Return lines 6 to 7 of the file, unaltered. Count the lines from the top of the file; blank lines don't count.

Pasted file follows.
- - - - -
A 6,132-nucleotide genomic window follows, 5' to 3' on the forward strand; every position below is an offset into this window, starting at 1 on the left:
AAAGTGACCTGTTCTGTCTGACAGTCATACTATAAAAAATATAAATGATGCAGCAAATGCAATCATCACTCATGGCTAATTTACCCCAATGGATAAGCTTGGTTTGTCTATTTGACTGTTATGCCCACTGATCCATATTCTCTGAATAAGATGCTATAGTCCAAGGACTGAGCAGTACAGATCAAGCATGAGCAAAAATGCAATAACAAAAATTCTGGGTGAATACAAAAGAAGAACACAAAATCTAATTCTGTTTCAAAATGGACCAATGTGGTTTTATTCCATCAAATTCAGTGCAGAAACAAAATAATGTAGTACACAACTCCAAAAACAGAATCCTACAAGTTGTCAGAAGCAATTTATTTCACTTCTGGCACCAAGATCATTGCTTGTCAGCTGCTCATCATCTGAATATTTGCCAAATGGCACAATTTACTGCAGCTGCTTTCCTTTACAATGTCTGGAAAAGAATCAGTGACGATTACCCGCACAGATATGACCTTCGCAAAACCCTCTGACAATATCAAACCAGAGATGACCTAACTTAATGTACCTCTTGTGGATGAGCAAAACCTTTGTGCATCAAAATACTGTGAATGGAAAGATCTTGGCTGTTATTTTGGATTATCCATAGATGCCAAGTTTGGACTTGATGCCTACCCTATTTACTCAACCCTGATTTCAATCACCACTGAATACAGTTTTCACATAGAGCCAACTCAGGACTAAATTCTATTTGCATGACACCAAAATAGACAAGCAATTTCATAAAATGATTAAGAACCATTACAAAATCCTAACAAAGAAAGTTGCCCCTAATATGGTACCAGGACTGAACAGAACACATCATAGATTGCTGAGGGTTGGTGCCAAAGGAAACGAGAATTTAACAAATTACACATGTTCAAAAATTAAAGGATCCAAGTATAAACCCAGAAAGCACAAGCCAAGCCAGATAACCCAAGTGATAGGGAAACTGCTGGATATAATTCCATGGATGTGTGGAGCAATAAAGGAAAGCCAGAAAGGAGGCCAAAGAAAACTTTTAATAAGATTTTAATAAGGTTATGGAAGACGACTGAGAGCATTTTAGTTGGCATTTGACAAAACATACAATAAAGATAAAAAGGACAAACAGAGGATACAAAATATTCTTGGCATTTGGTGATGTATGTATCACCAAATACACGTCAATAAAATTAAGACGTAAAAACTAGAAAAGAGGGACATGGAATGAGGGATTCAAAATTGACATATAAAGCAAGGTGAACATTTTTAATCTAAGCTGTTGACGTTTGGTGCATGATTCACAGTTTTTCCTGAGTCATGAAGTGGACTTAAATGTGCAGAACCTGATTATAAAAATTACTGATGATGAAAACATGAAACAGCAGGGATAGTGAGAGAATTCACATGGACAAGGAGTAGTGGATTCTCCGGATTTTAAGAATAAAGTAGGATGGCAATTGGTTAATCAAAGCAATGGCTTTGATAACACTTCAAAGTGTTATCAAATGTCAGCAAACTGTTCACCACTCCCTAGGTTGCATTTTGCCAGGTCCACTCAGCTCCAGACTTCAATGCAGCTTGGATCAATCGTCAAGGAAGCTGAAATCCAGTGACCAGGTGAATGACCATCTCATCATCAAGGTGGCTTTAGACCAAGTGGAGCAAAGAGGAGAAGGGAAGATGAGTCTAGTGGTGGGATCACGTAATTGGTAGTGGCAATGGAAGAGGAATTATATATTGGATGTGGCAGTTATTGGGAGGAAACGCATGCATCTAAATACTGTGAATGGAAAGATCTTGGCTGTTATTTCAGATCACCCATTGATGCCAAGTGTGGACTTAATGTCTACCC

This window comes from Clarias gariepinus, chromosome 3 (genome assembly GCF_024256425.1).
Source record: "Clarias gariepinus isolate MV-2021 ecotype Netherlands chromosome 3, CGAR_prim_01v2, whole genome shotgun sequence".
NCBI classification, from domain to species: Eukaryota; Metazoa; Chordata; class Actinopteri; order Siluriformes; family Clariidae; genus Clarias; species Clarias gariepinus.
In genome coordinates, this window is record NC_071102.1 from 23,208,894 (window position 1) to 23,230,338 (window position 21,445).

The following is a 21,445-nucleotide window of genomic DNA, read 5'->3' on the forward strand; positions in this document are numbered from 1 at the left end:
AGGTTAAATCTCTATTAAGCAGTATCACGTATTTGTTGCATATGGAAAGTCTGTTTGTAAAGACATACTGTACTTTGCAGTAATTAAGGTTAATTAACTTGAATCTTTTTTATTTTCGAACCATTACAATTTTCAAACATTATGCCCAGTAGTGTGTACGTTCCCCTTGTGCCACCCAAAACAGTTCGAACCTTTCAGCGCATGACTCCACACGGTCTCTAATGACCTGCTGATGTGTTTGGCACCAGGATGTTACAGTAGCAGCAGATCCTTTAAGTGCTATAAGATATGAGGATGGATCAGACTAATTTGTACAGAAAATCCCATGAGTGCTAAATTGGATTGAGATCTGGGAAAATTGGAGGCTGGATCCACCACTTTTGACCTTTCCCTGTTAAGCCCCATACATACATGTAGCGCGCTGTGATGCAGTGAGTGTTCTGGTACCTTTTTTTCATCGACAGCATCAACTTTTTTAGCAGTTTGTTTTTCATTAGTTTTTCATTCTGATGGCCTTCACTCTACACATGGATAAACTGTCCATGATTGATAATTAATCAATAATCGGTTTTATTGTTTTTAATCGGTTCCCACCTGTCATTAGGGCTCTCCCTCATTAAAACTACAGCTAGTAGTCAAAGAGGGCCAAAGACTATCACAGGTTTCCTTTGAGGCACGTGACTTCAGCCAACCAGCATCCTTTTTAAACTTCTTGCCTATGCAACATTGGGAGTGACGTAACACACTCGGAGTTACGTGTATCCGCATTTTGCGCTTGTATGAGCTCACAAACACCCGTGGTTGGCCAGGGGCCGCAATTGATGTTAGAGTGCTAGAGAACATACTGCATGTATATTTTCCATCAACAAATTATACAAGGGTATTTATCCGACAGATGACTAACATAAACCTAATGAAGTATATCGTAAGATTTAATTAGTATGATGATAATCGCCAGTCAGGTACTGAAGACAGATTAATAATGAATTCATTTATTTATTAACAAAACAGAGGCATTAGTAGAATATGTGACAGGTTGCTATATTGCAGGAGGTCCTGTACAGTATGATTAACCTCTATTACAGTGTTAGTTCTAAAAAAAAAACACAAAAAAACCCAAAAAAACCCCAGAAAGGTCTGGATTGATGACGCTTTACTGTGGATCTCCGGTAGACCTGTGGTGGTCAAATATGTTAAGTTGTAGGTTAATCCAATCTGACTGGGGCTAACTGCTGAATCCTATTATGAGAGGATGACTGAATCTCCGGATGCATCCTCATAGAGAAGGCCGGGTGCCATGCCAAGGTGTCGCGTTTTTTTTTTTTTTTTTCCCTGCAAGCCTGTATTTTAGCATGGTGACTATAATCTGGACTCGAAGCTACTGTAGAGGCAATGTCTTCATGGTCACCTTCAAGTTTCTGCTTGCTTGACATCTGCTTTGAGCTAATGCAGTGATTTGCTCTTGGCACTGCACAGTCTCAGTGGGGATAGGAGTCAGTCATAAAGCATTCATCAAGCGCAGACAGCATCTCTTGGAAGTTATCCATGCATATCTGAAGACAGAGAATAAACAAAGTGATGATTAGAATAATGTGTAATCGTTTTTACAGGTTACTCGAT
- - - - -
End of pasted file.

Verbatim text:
In genome coordinates, this window is record NC_071102.1 from 23,208,894 (window position 1) to 23,230,338 (window position 21,445).

The following is a 21,445-nucleotide window of genomic DNA, read 5'->3' on the forward strand; positions in this document are numbered from 1 at the left end: